Hawaii’s controversial program to fly homeless people back to the mainland is likely to expire at the year’s end.

The Legislature adopted the three-year program in 2013, infusing it with $100,000 in state funds to buy one-way tickets to those wishing to return to their families on the mainland.

State Rep. John Mizuno, the main sponsor of the bill that created the program, tried to extend it beyond its expiration date of Dec. 31 with House Bill 1587, but the measure was deferred Tuesday by the House Committee on Human Services.

A plane makes its final approach to land at Honolulu International Airport on Oahu.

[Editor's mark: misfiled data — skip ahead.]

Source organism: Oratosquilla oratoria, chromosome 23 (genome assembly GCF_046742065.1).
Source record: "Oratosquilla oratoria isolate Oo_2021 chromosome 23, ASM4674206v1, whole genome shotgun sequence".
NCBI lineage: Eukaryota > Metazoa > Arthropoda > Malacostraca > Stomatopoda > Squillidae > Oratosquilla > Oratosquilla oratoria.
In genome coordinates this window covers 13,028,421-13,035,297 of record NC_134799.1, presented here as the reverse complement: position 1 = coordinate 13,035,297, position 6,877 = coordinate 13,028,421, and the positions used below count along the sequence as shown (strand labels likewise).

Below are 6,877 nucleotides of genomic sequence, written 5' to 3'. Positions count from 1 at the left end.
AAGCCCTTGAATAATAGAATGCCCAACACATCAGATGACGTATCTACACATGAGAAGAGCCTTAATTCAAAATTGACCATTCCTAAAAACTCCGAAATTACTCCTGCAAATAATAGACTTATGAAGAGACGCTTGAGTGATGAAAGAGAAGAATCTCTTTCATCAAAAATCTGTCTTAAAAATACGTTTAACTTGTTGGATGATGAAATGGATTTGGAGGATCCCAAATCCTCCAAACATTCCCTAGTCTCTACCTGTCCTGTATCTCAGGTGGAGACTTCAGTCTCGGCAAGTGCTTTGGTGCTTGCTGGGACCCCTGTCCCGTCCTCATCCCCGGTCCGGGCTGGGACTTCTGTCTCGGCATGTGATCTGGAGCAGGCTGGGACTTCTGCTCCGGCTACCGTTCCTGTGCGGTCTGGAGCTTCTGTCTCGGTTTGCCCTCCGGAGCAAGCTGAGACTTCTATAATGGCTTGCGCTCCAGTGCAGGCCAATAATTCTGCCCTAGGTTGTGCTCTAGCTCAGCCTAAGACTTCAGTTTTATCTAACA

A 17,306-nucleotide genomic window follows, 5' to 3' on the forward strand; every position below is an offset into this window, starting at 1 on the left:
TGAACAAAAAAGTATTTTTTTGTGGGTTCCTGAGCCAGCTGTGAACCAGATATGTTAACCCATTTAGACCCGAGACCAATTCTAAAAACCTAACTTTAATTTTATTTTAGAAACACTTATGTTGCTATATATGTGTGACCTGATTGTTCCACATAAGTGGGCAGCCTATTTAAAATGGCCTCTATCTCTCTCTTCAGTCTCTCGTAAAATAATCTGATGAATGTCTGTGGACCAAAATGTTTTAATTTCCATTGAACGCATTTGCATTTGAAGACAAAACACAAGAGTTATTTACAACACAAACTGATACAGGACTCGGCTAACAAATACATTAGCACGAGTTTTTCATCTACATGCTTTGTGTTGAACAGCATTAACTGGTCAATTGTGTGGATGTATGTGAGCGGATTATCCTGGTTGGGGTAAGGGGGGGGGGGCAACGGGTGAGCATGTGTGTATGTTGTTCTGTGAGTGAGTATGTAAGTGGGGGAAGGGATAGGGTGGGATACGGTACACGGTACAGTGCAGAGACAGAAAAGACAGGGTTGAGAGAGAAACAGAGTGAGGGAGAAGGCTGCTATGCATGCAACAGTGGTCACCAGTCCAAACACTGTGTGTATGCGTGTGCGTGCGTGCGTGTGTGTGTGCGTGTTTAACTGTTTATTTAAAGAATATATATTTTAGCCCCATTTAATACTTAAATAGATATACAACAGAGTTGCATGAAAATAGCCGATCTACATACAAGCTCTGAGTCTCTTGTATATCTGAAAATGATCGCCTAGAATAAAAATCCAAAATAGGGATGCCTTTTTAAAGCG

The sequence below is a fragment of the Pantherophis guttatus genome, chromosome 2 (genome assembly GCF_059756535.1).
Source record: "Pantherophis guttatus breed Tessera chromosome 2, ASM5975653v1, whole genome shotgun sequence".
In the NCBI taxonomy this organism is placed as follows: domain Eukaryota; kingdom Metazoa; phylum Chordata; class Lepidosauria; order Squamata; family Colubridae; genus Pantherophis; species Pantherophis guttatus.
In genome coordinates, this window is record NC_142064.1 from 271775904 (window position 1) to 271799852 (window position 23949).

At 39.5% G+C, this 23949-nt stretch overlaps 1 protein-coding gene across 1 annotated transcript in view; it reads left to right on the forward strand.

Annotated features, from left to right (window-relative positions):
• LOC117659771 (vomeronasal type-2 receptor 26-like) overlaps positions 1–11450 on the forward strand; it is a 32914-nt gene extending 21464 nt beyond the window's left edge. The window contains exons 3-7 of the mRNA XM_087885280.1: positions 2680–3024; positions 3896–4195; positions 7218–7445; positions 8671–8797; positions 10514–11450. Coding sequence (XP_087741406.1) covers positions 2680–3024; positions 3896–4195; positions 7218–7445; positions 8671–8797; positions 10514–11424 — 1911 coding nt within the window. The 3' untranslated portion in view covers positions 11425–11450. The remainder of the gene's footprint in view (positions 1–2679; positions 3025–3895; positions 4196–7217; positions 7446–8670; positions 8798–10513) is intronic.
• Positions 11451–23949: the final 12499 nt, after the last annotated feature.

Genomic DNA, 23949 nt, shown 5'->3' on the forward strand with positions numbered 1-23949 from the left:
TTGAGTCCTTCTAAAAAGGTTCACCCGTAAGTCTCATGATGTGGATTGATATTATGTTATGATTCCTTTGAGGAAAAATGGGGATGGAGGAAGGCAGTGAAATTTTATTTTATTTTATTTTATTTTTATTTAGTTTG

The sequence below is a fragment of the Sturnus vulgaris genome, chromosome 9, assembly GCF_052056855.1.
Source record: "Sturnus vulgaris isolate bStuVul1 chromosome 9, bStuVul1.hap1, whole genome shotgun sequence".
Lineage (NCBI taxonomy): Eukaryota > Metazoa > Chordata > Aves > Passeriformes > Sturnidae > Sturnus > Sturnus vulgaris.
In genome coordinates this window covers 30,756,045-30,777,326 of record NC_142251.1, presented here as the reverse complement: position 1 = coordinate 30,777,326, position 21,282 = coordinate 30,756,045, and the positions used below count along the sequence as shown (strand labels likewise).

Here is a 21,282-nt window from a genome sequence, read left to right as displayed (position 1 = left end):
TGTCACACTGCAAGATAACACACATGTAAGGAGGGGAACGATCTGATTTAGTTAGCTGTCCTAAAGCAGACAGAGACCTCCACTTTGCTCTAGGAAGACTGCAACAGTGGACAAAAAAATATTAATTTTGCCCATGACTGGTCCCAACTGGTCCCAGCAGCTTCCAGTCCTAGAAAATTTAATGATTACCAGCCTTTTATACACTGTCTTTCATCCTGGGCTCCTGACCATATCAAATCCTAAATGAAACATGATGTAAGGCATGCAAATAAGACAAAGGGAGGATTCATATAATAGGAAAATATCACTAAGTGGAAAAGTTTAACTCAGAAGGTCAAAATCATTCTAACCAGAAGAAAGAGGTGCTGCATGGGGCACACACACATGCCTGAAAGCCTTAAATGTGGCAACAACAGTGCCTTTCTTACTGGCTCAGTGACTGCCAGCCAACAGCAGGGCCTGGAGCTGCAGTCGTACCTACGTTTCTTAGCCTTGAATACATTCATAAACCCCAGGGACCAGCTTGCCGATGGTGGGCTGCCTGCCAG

The “return-to-home” program was controversial from the get-go — opposed by some officials from the Hawaii Department of Human Services, which was tasked to oversee the program.

Critics were concerned about the potential for abuse, as well as the lack of necessary funds for doing background checks and securing travel documents.

A similar return-to-home effort has been in operation since 2014, supported by donations from the Hawaii Lodging and Tourism Association, and flown 133 individuals out of Hawaii.

The program — run by the Institute for Human Services, the state’s biggest homeless shelter operator — received a $25,000 donation in September for its expansion to Maui.

About the Author